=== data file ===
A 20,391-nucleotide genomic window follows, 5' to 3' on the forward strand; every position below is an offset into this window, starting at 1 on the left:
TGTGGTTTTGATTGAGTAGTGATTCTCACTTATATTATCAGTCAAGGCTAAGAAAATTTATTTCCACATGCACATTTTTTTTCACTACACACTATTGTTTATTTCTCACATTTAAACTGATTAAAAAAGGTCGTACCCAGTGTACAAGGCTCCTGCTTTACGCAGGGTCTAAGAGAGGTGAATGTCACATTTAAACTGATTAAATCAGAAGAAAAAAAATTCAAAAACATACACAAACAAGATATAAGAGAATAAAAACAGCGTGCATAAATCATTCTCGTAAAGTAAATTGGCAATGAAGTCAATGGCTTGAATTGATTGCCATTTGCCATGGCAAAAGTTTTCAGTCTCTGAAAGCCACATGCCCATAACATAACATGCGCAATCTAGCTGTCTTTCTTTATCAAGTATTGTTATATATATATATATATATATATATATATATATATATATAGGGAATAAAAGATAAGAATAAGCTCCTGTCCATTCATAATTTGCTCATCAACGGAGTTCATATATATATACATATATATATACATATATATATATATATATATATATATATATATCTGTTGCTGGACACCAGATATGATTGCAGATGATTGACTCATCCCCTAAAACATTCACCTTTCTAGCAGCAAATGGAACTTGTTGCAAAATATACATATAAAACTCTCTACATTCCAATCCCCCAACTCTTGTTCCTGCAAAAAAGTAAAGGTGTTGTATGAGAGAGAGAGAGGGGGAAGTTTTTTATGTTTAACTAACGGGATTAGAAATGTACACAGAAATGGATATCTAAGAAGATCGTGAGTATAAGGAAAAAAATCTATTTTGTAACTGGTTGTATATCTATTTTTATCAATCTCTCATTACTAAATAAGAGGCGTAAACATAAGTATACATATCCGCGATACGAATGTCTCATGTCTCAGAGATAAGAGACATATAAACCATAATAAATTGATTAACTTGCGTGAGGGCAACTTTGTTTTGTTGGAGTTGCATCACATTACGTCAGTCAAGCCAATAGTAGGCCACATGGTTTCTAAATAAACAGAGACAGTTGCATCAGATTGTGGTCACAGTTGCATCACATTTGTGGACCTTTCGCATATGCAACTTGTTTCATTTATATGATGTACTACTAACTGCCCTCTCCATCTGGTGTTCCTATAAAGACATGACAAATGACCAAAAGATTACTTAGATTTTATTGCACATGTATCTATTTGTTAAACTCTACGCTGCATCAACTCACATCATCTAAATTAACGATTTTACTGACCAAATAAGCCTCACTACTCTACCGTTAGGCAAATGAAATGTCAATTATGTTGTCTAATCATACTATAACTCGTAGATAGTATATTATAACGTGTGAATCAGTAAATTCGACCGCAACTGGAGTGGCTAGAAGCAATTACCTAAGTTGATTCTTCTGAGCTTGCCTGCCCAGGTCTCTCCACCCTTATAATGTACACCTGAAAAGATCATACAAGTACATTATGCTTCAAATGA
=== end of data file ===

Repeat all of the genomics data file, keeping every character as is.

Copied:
A 20,391-nucleotide genomic window follows, 5' to 3' on the forward strand; every position below is an offset into this window, starting at 1 on the left:
TGTGGTTTTGATTGAGTAGTGATTCTCACTTATATTATCAGTCAAGGCTAAGAAAATTTATTTCCACATGCACATTTTTTTTCACTACACACTATTGTTTATTTCTCACATTTAAACTGATTAAAAAAGGTCGTACCCAGTGTACAAGGCTCCTGCTTTACGCAGGGTCTAAGAGAGGTGAATGTCACATTTAAACTGATTAAATCAGAAGAAAAAAAATTCAAAAACATACACAAACAAGATATAAGAGAATAAAAACAGCGTGCATAAATCATTCTCGTAAAGTAAATTGGCAATGAAGTCAATGGCTTGAATTGATTGCCATTTGCCATGGCAAAAGTTTTCAGTCTCTGAAAGCCACATGCCCATAACATAACATGCGCAATCTAGCTGTCTTTCTTTATCAAGTATTGTTATATATATATATATATATATATATATATATATATATATAGGGAATAAAAGATAAGAATAAGCTCCTGTCCATTCATAATTTGCTCATCAACGGAGTTCATATATATATACATATATATATACATATATATATATATATATATATATATATATATCTGTTGCTGGACACCAGATATGATTGCAGATGATTGACTCATCCCCTAAAACATTCACCTTTCTAGCAGCAAATGGAACTTGTTGCAAAATATACATATAAAACTCTCTACATTCCAATCCCCCAACTCTTGTTCCTGCAAAAAAGTAAAGGTGTTGTATGAGAGAGAGAGAGGGGGAAGTTTTTTATGTTTAACTAACGGGATTAGAAATGTACACAGAAATGGATATCTAAGAAGATCGTGAGTATAAGGAAAAAAATCTATTTTGTAACTGGTTGTATATCTATTTTTATCAATCTCTCATTACTAAATAAGAGGCGTAAACATAAGTATACATATCCGCGATACGAATGTCTCATGTCTCAGAGATAAGAGACATATAAACCATAATAAATTGATTAACTTGCGTGAGGGCAACTTTGTTTTGTTGGAGTTGCATCACATTACGTCAGTCAAGCCAATAGTAGGCCACATGGTTTCTAAATAAACAGAGACAGTTGCATCAGATTGTGGTCACAGTTGCATCACATTTGTGGACCTTTCGCATATGCAACTTGTTTCATTTATATGATGTACTACTAACTGCCCTCTCCATCTGGTGTTCCTATAAAGACATGACAAATGACCAAAAGATTACTTAGATTTTATTGCACATGTATCTATTTGTTAAACTCTACGCTGCATCAACTCACATCATCTAAATTAACGATTTTACTGACCAAATAAGCCTCACTACTCTACCGTTAGGCAAATGAAATGTCAATTATGTTGTCTAATCATACTATAACTCGTAGATAGTATATTATAACGTGTGAATCAGTAAATTCGACCGCAACTGGAGTGGCTAGAAGCAATTACCTAAGTTGATTCTTCTGAGCTTGCCTGCCCAGGTCTCTCCACCCTTATAATGTACACCTGAAAAGATCATACAAGTACATTATGCTTCAAATGA